There are many benefits to sharing various online accounts with others. Why have everyone pay his or her own subscription fee, when you can all just split one account and, in the case of Netflix, have separate profiles?
It’s a great plan for those of us who don’t have much left over after making rent, car and credit card payments. And, who needs their own Amazon Prime account when their parents already have one and you already know the password? Seems like a bit of a waste to pay that extra annual fee just to watch the occasional old TV show or buy a heavily discounted Crock Pot once every few years.
But there are also disadvantages, especially on Amazon Prime, where everyone shares the same profile. The biggest one? You can see what everyone else associated with the account has bought or watched.
You could spoil Christmas if you’re not careful (I was). You can accidentally pay for one of your own purchases with someone else’s credit card or ship it to someone else’s house (I was lucky).
Others can see what your latest guilty TV pleasure is (I got made fun of).
Apparently, it’s not considered cool to spend the better part of a day off watching cartoons. Fortunately, I have three young nieces in California who also have access to my parents’ Amazon Prime account, so watching SpongeBob for hours on end doesn’t seem strange.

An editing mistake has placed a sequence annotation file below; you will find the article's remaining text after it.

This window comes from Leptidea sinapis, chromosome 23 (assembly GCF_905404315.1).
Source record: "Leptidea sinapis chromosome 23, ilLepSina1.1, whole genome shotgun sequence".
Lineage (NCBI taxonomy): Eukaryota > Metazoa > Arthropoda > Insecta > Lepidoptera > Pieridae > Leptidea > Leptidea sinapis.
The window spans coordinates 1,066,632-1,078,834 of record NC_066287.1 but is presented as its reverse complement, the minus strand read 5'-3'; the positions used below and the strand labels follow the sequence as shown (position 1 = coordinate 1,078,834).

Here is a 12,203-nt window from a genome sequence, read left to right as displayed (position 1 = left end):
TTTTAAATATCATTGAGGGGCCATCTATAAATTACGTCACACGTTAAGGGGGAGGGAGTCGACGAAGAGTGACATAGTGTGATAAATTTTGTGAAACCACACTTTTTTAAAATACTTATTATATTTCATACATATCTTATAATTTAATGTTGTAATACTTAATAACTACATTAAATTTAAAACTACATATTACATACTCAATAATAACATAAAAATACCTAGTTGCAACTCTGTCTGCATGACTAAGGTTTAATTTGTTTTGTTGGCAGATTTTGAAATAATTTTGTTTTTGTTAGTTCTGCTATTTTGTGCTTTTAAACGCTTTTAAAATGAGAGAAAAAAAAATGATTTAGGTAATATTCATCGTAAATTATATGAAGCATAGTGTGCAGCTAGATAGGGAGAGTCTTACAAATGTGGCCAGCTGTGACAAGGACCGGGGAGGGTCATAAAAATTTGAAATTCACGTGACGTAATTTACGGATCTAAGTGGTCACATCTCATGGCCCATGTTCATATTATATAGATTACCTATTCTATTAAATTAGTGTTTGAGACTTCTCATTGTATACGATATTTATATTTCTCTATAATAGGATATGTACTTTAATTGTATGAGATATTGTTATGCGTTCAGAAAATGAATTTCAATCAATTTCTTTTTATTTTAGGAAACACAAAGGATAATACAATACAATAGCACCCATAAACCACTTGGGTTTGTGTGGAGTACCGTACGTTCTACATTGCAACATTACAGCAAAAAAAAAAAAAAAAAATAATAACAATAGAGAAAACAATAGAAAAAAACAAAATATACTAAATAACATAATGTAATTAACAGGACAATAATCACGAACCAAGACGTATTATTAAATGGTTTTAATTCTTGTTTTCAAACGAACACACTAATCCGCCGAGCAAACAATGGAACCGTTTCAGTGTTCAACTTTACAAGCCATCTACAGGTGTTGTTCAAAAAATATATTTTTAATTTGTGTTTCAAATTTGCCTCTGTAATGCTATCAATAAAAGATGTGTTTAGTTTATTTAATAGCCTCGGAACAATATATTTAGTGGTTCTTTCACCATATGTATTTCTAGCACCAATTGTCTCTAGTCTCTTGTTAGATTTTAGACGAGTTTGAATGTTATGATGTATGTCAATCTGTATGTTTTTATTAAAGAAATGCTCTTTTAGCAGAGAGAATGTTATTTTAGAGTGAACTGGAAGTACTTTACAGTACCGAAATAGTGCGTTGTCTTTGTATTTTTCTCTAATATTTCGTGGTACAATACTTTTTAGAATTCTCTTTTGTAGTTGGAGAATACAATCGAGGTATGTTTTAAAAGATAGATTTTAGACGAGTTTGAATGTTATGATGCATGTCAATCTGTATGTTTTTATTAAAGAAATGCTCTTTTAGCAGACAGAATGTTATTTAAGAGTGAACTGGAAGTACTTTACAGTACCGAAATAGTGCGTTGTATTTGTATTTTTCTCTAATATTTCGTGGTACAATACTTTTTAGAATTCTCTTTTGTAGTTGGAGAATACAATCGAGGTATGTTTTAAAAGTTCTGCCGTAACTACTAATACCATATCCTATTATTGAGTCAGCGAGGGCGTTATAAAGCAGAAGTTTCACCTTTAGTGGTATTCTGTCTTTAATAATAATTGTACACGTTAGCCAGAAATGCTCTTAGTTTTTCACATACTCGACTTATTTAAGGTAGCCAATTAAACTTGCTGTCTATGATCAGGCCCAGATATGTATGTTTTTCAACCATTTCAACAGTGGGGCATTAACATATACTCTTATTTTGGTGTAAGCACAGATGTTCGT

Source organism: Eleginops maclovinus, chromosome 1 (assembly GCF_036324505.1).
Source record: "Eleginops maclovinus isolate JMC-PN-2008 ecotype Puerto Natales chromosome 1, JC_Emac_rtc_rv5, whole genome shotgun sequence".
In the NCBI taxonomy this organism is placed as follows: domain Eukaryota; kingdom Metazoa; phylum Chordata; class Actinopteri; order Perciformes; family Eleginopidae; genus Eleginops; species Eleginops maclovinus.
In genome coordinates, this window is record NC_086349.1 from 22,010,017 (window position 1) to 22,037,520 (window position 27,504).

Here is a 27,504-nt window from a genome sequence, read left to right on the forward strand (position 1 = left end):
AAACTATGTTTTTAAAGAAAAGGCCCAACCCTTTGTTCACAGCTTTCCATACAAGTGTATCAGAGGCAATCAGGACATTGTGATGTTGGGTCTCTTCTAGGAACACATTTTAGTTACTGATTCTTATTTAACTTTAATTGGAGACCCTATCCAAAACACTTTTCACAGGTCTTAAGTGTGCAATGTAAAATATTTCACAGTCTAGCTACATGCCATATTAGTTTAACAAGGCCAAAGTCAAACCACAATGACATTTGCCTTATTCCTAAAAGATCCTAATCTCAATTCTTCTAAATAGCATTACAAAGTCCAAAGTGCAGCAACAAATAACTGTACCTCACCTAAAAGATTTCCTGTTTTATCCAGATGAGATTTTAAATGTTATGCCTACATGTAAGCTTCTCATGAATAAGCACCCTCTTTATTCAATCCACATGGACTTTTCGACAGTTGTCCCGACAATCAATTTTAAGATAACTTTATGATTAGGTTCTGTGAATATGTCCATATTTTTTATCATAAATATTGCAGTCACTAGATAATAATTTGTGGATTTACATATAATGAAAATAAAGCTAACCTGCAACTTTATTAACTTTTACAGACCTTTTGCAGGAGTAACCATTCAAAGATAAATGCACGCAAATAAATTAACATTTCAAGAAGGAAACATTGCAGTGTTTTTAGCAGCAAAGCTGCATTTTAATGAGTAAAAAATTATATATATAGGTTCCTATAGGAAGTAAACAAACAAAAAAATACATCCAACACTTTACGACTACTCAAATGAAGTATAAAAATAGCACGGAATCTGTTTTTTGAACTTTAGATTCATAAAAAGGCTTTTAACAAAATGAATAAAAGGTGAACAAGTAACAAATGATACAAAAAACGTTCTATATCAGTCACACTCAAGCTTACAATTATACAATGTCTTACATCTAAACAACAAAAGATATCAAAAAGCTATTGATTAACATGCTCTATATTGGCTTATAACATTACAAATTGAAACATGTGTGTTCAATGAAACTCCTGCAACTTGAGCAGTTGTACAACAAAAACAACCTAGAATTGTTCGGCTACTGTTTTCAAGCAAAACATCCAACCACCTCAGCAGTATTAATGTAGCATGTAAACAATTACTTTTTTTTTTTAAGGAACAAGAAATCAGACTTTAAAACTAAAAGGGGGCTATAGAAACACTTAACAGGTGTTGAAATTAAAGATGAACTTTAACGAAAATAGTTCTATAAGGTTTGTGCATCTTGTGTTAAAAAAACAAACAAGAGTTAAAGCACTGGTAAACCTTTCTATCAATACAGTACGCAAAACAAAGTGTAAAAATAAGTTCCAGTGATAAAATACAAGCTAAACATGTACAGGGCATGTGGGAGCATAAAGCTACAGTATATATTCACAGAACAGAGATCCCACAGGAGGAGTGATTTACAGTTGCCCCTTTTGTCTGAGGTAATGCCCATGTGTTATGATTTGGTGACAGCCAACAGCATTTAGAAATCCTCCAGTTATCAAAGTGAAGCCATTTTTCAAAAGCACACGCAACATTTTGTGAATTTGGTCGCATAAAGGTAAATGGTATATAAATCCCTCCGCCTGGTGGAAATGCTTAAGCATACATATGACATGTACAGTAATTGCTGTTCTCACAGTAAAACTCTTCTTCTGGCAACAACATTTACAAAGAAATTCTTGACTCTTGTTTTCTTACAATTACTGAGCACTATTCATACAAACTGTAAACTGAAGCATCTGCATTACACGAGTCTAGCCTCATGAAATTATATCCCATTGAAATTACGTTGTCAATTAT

But several hours of Bob Ross? That’s a hard one to explain. That’s one I had to own up to. But, you know what? There’s a lot to be learned from “The Joy of Painting” — in fact, there are several Bob Ross-isms that I have incorporated into my own life even when I’m not sitting on my couch watching him paint entire forests of happy little trees with friends.
First: there are no mistakes, only happy accidents. While this is not absolutely true — trust me, there’s nothing happy about many of the mistakes I’ve made over the years — it can be applied to most situations. If you make the most out of any given situation, intentional or not, it can turn what looks to be a disaster into something spectacular. Except when we’re talking about my golf game. Those mistakes usually get compounded by something worse.
Second: you can do anything you set your mind to, as long as you try. This is one I try to keep in mind at all times, particularly with the delicate balance of going to school and working full-time. There are times that there are mountains of stories waiting to be written on a short deadline, or a mountain of homework all due the next morning. It would be easy to look at that situation and just say, “nope, not gonna happen.” But I’ve found that if I just sit down and at least make an effort, somehow it ends up getting done — and somehow done well, at that.
Now, let’s not get carried away here — I’m not artistically inclined enough to challenge the late Mr. Ross’ painting prowess. Anything more than a Paint-By-Numbers creation is probably beyond my ability.
But while you may not see me painting any happy little trees or majestic mountains anytime soon as a result of my “Joy of Painting” habit, I’m still getting a lot out of watching an old PBS show that’s been off the air for two decades.
Darren Vaughan is the sports editor for the Tooele Transcript Bulletin. Email him at email@example.com.